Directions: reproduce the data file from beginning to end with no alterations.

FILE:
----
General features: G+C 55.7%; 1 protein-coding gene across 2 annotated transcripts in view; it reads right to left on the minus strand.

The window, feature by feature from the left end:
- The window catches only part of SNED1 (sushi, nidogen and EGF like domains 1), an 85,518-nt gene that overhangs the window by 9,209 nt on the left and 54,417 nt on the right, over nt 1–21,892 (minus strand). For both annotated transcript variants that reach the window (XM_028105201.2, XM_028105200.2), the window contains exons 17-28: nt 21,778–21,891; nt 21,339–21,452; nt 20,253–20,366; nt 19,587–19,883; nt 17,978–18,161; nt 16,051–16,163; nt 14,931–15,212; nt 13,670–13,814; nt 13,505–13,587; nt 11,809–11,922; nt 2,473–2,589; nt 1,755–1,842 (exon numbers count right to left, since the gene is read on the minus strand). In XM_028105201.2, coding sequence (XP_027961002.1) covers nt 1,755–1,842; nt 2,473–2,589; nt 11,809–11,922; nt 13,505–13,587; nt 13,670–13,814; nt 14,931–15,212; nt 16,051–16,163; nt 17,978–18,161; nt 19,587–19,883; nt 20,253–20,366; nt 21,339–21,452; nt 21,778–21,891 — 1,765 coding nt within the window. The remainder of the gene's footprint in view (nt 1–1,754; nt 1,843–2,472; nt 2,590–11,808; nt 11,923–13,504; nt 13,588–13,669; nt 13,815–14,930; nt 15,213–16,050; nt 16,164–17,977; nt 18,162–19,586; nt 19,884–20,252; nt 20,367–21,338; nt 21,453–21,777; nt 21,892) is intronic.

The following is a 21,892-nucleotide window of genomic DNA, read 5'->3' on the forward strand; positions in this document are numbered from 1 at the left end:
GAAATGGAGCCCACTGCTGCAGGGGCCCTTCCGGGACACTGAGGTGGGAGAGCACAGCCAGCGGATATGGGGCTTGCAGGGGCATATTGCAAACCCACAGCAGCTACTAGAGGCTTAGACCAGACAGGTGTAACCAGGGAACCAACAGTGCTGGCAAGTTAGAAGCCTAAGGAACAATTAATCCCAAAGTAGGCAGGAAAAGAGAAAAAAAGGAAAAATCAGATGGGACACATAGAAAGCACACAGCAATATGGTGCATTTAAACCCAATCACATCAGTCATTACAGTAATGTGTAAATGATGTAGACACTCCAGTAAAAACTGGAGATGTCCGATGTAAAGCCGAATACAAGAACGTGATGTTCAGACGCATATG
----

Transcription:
General features: G+C 55.7%; 1 protein-coding gene across 2 annotated transcripts in view; it reads right to left on the minus strand.

The window, feature by feature from the left end:
- The window catches only part of SNED1 (sushi, nidogen and EGF like domains 1), an 85,518-nt gene that overhangs the window by 9,209 nt on the left and 54,417 nt on the right, over nt 1–21,892 (minus strand). For both annotated transcript variants that reach the window (XM_028105201.2, XM_028105200.2), the window contains exons 17-28: nt 21,778–21,891; nt 21,339–21,452; nt 20,253–20,366; nt 19,587–19,883; nt 17,978–18,161; nt 16,051–16,163; nt 14,931–15,212; nt 13,670–13,814; nt 13,505–13,587; nt 11,809–11,922; nt 2,473–2,589; nt 1,755–1,842 (exon numbers count right to left, since the gene is read on the minus strand). In XM_028105201.2, coding sequence (XP_027961002.1) covers nt 1,755–1,842; nt 2,473–2,589; nt 11,809–11,922; nt 13,505–13,587; nt 13,670–13,814; nt 14,931–15,212; nt 16,051–16,163; nt 17,978–18,161; nt 19,587–19,883; nt 20,253–20,366; nt 21,339–21,452; nt 21,778–21,891 — 1,765 coding nt within the window. The remainder of the gene's footprint in view (nt 1–1,754; nt 1,843–2,472; nt 2,590–11,808; nt 11,923–13,504; nt 13,588–13,669; nt 13,815–14,930; nt 15,213–16,050; nt 16,164–17,977; nt 18,162–19,586; nt 19,884–20,252; nt 20,367–21,338; nt 21,453–21,777; nt 21,892) is intronic.

The following is a 21,892-nucleotide window of genomic DNA, read 5'->3' on the forward strand; positions in this document are numbered from 1 at the left end:
GAAATGGAGCCCACTGCTGCAGGGGCCCTTCCGGGACACTGAGGTGGGAGAGCACAGCCAGCGGATATGGGGCTTGCAGGGGCATATTGCAAACCCACAGCAGCTACTAGAGGCTTAGACCAGACAGGTGTAACCAGGGAACCAACAGTGCTGGCAAGTTAGAAGCCTAAGGAACAATTAATCCCAAAGTAGGCAGGAAAAGAGAAAAAAAGGAAAAATCAGATGGGACACATAGAAAGCACACAGCAATATGGTGCATTTAAACCCAATCACATCAGTCATTACAGTAATGTGTAAATGATGTAGACACTCCAGTAAAAACTGGAGATGTCCGATGTAAAGCCGAATACAAGAACGTGATGTTCAGACGCATATG